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Re: Re: RE: RE: starship-design: Re: Perihelion Maneuver

L. Parker wrote:
>On Thursday, December 04, 1997 1:30 PM, Isaac Kuo 
>[SMTP:kuo@bit.csc.lsu.edu] wrote:
>> >So was the Sat-V concept at the time.  But I agree the scale and its
>> >implied cost are critical problems.

>> No it wasn't.  It's only a couple orders of magnitude larger than its
>> predecessors.

>> The manned sail system is more like a dozen orders of magnitude beyond
>> what we've ever done in critical areas.


>I am assuming that you were starting with the V-2, that is the only way 
>your statement makes _any_ sense.

Yes, that was Von Braun's earlier work.

>This argument takes a fledgling 
>technology, unmanned V-2 rockets and moves to manned Saturn V's in one o  
>rder of magnitude. Using the SAME reasoning, we have already flown a first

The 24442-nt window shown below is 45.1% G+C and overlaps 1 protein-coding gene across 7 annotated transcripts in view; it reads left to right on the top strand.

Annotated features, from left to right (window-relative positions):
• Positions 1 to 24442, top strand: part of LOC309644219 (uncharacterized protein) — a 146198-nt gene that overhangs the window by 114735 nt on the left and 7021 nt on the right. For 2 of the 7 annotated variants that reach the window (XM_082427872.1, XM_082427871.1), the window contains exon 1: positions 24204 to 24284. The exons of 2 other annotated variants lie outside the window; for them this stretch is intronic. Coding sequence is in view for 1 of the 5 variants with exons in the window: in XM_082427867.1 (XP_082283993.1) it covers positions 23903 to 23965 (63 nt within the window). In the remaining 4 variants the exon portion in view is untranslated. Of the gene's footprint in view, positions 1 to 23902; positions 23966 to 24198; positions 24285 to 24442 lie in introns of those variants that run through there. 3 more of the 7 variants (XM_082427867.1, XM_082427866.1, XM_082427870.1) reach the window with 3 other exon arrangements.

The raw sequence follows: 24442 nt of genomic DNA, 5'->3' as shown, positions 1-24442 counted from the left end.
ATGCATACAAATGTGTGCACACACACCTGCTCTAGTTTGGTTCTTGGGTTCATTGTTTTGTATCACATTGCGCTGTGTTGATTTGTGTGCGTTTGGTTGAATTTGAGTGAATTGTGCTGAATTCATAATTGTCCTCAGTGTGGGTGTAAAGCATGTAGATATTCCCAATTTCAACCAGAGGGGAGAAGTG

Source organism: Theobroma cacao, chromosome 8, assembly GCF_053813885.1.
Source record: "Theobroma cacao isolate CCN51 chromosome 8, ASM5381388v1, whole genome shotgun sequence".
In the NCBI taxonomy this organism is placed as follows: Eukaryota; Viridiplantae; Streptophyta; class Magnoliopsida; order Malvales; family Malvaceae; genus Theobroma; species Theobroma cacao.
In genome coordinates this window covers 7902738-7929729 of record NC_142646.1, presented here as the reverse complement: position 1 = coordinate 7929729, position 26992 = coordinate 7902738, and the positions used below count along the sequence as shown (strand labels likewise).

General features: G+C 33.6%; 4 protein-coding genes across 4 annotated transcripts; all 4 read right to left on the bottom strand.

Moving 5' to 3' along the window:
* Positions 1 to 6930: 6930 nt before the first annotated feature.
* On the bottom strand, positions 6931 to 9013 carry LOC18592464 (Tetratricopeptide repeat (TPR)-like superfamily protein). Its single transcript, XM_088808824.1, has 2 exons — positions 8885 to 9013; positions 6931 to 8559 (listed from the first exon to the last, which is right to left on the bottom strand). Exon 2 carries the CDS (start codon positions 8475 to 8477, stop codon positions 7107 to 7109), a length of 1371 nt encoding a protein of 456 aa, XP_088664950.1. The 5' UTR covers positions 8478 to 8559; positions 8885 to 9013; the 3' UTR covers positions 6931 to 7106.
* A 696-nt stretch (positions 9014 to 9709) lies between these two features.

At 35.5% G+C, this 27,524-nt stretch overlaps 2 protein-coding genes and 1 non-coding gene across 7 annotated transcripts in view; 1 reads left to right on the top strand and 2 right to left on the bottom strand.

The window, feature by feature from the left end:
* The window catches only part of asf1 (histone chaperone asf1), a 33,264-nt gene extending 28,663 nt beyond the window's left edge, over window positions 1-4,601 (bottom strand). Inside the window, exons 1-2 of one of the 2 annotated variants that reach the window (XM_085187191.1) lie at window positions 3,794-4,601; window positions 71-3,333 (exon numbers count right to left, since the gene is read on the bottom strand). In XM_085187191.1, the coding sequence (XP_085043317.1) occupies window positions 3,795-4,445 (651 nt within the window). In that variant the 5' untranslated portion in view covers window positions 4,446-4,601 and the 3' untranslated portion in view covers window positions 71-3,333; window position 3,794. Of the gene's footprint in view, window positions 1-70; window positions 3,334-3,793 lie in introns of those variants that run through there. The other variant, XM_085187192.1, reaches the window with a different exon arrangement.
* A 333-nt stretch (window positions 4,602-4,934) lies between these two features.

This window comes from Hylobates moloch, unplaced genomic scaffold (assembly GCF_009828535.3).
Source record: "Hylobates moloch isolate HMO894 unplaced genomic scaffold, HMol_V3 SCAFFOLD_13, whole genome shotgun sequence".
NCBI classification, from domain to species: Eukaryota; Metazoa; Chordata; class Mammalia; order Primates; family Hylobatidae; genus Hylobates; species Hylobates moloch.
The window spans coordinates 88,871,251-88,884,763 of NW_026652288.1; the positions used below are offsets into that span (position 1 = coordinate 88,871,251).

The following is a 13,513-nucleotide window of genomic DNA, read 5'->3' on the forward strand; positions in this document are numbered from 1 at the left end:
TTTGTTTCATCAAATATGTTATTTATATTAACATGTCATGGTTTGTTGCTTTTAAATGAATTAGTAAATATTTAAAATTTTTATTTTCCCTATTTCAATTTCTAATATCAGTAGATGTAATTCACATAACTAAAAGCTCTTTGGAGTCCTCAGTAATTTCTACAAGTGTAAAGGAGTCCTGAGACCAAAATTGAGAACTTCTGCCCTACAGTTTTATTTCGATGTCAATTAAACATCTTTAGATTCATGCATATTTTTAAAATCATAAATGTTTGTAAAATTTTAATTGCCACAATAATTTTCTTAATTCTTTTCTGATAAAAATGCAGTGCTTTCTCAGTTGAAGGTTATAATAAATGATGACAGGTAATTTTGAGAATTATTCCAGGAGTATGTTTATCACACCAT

>generation unmanned solar sail, so it is only ONE ORDER OF MAGNITUDE to a 
>manned design. Maybe you want to use a different analogy?

Umm...it's only an order of magnitude from a manned design, yes.  That
means it's not inconceivable to have manned solar sail designs in the
next decades.  I'd perfectly expect it if we put our minds to it.

However, it's _not_ only an order of magnitude from an interstellar
laser sail design.  The unmanned solar sail can deal with microgee
forces from sunlight.  For interstellar travel, at _least_ 1 gee
should be designed for.  Also, the laser sail needs to be big.  Even
in the puniest of sail proposals, it's 1km big--far bigger than any
nonrigid moving vehicle we've ever built.

Second, the laser sail isn't even the toughest part.  The toughest
part is the lens.  Even in the puniest of interstellar proposals,
it's 1000km in diameter.

There are plenty of individual aspects which are many orders of
magnitude from what we can deal with with today's technology.
    _____     Isaac Kuo kuo@bit.csc.lsu.edu http://www.csc.lsu.edu/~kuo
/___________\ "Mari-san...  Yokatta...
\=\)-----(/=/  ...Yokatta go-buji de..." - Karigari Hiroshi